The independent student newspaper of Northeastern University

The Huntington News

The independent student newspaper of Northeastern University

The Huntington News

The independent student newspaper of Northeastern University

The Huntington News



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Op-ed: Working toward a university degree should be considered a job

Emma Liu

On Sept. 4, the New York Times published an opinion piece titled “College Students: School is Not Your Job.” Jonathan Malesic, a writing professor at Southern Methodist University, penned the essay in the hopes of projecting the importance of leisure, free-thinking and the need to distance oneself from the pressure and robotic nature of task-based training. He argues that students are now entering college with the exclusive hope that they will be better prepared for a job and that they will have an advantage when it comes to networking. And I would say that in the majority of cases, he is not wrong. However, it is not that simple.

In his advocacy for creative expression, Malesic overlooks the ambition and financial considerations of current college students.

“Yes, a college education will help someone earn more in a career. That’s a good thing. But life is much more than work,” Malseic wrote. “I am certain that if students show an interest in questions beyond how to become better workers if they exhibit a desire to learn for its own sake, they will meet people who are just as eager for it as they are.”

But what if you cannot afford to focus on a lifestyle beyond working? This stance is not only privileged, but it facilitates the demeaning notion that students do not hold interests beyond their future careers. I argue that it is not a lack of passion and interest, but a lack of time and the ever-present fear of falling behind.

Let me apply this idea to our community. Northeastern is a pressure cooker, and yes, it is what we all signed up for, but at some point, the mental health of students has to be evaluated on an institutional level. You lose community when competition starts, and students are competing from day one. Who will get the best grades in the class? Who will get the desired research position? And who will get the best co-op? These questions dominate the academic atmosphere.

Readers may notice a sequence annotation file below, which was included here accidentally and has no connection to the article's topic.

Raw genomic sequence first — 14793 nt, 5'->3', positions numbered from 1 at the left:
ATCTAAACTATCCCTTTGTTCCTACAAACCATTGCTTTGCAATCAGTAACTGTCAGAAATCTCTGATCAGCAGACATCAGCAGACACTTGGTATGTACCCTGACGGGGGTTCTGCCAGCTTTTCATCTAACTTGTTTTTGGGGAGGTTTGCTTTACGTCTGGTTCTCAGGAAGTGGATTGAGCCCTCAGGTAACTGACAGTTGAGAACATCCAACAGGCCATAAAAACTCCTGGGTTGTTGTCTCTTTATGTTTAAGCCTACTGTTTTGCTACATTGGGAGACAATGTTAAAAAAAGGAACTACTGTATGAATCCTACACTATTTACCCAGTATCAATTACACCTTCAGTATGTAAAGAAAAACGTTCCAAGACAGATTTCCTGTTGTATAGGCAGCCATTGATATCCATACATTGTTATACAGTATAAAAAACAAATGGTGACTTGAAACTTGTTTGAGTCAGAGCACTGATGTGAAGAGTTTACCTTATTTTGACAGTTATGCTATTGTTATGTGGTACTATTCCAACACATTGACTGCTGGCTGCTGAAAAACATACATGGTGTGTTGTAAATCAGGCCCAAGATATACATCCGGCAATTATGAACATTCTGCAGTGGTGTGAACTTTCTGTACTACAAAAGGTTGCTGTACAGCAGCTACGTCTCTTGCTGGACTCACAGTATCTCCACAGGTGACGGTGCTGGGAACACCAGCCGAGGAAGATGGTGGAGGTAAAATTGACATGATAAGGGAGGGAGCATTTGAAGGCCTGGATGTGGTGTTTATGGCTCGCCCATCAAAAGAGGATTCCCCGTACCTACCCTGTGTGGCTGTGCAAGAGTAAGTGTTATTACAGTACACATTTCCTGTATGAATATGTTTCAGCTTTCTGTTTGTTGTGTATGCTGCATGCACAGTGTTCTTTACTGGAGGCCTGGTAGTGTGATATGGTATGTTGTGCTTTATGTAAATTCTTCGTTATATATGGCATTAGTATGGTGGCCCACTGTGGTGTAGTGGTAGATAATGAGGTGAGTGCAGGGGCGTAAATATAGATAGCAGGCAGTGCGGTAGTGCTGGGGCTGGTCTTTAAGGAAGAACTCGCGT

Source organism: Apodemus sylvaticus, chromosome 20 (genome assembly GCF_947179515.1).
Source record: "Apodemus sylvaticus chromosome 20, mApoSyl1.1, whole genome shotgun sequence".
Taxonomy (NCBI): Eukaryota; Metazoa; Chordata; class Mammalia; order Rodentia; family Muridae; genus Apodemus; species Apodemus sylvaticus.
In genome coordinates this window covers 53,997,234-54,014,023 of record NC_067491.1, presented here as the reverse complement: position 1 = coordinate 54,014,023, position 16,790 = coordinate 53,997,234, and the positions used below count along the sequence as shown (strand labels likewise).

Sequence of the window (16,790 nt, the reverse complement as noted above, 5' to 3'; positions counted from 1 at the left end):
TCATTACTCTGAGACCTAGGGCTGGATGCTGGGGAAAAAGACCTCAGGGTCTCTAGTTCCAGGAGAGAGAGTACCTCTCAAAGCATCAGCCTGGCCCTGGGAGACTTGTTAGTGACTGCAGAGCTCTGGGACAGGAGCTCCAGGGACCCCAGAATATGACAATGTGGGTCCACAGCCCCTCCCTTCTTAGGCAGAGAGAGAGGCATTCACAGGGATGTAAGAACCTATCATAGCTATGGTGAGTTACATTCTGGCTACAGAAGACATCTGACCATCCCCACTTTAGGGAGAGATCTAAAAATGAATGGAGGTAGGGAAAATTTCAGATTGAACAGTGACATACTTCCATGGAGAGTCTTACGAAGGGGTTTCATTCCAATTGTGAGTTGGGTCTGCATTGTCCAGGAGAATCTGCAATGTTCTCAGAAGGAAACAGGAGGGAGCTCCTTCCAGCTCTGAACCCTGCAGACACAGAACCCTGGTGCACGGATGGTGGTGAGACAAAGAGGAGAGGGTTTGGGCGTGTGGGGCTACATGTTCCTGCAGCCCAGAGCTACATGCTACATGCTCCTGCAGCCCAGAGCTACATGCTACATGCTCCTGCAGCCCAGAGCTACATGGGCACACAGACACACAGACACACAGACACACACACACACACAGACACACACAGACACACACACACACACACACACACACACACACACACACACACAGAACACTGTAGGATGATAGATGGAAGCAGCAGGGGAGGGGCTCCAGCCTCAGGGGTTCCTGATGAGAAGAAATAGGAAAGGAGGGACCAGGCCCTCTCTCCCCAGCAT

I often find myself stressed over the notion that I am falling behind my classmates. I see people holding a position in a club, or taking a certain high-level class and I feel as if I have not accomplished enough. This dynamic facilitates the idea that a win for someone else is a loss for me. Northeastern, as well as other competitive academic institutions, curate this mindset among their student bodies. 

Do not get me wrong, I am thankful for the opportunity to pursue a degree and to navigate co-op opportunities. I do not critique the effectiveness of a competitive atmosphere. I critique the impact it has on its students.

I would agree with Malesic in saying that college shouldn’t be a job and that it should be used for free-thinking and exploration of interests; however, sometimes, that cannot be afforded.  Financial, emotional and time restraints can burden students. This is a new age in which there are limitations on professional prospects. In a post-COVID world, the fundamental structure of the workforce is changing. With the switch to online and asynchronous work and the continuous rise of social networking practices, there is uncertainty surrounding the structure and the future work environment.

The mental strain of intense competition and the streamlining of the workforce must be considered when applying the ideology of a job to a system. Northeastern students are conditioned to be prepared for the workforce and that is significant; it is what we sign up for when we pay our tuition each semester. So, when some say that students should be using their time differently, it must be understood that time is the one thing you can never get enough of.

Lily Webber is a second-year second-year environmental and sustainability sciences and journalism combined major. She can be reached at [email protected].  

About the Contributors
Lily Webber, Deputy Campus Editor
Emma Liu
Emma Liu, Deputy Design Editor
Emma Liu is a second-year behavioral neuroscience and design major. She is currently working as the deputy design editor for The News. Originally from Philadelphia, Emma loves to collect sonny angels, volunteer at local orgs and find good food in her free time.
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